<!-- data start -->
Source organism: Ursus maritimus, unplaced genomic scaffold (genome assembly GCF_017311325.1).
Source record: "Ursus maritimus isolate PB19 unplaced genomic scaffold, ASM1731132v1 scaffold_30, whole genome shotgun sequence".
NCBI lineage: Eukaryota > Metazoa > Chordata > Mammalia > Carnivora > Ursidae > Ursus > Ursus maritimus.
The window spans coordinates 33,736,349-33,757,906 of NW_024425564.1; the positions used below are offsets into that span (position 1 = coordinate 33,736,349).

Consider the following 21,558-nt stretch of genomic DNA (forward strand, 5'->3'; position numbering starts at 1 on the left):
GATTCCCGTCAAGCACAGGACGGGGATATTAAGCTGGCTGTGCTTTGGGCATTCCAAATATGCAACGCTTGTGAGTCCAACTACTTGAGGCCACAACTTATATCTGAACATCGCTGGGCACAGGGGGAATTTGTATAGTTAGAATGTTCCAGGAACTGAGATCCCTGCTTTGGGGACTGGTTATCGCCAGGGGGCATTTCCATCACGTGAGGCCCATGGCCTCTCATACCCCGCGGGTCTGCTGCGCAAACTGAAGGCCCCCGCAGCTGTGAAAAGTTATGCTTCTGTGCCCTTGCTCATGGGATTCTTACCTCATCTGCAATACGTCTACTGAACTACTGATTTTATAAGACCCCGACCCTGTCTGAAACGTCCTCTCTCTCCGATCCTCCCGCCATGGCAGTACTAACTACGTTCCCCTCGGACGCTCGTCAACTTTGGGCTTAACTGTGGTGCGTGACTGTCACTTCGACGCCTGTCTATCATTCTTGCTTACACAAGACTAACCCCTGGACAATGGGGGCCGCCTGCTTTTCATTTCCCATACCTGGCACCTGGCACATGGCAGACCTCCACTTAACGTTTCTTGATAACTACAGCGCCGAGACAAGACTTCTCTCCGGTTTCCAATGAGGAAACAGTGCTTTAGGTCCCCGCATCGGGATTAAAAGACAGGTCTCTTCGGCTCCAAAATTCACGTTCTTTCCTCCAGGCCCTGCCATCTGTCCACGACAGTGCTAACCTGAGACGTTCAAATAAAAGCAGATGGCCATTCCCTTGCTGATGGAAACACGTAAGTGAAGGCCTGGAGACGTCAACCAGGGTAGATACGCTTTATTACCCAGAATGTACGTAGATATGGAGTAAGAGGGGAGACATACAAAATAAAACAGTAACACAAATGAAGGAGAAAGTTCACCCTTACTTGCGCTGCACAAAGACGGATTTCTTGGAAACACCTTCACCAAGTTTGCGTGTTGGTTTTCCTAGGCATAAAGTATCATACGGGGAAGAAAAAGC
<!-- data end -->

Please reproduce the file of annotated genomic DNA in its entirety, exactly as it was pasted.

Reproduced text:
Source organism: Ursus maritimus, unplaced genomic scaffold (genome assembly GCF_017311325.1).
Source record: "Ursus maritimus isolate PB19 unplaced genomic scaffold, ASM1731132v1 scaffold_30, whole genome shotgun sequence".
NCBI lineage: Eukaryota > Metazoa > Chordata > Mammalia > Carnivora > Ursidae > Ursus > Ursus maritimus.
The window spans coordinates 33,736,349-33,757,906 of NW_024425564.1; the positions used below are offsets into that span (position 1 = coordinate 33,736,349).

Consider the following 21,558-nt stretch of genomic DNA (forward strand, 5'->3'; position numbering starts at 1 on the left):
GATTCCCGTCAAGCACAGGACGGGGATATTAAGCTGGCTGTGCTTTGGGCATTCCAAATATGCAACGCTTGTGAGTCCAACTACTTGAGGCCACAACTTATATCTGAACATCGCTGGGCACAGGGGGAATTTGTATAGTTAGAATGTTCCAGGAACTGAGATCCCTGCTTTGGGGACTGGTTATCGCCAGGGGGCATTTCCATCACGTGAGGCCCATGGCCTCTCATACCCCGCGGGTCTGCTGCGCAAACTGAAGGCCCCCGCAGCTGTGAAAAGTTATGCTTCTGTGCCCTTGCTCATGGGATTCTTACCTCATCTGCAATACGTCTACTGAACTACTGATTTTATAAGACCCCGACCCTGTCTGAAACGTCCTCTCTCTCCGATCCTCCCGCCATGGCAGTACTAACTACGTTCCCCTCGGACGCTCGTCAACTTTGGGCTTAACTGTGGTGCGTGACTGTCACTTCGACGCCTGTCTATCATTCTTGCTTACACAAGACTAACCCCTGGACAATGGGGGCCGCCTGCTTTTCATTTCCCATACCTGGCACCTGGCACATGGCAGACCTCCACTTAACGTTTCTTGATAACTACAGCGCCGAGACAAGACTTCTCTCCGGTTTCCAATGAGGAAACAGTGCTTTAGGTCCCCGCATCGGGATTAAAAGACAGGTCTCTTCGGCTCCAAAATTCACGTTCTTTCCTCCAGGCCCTGCCATCTGTCCACGACAGTGCTAACCTGAGACGTTCAAATAAAAGCAGATGGCCATTCCCTTGCTGATGGAAACACGTAAGTGAAGGCCTGGAGACGTCAACCAGGGTAGATACGCTTTATTACCCAGAATGTACGTAGATATGGAGTAAGAGGGGAGACATACAAAATAAAACAGTAACACAAATGAAGGAGAAAGTTCACCCTTACTTGCGCTGCACAAAGACGGATTTCTTGGAAACACCTTCACCAAGTTTGCGTGTTGGTTTTCCTAGGCATAAAGTATCATACGGGGAAGAAAAAGC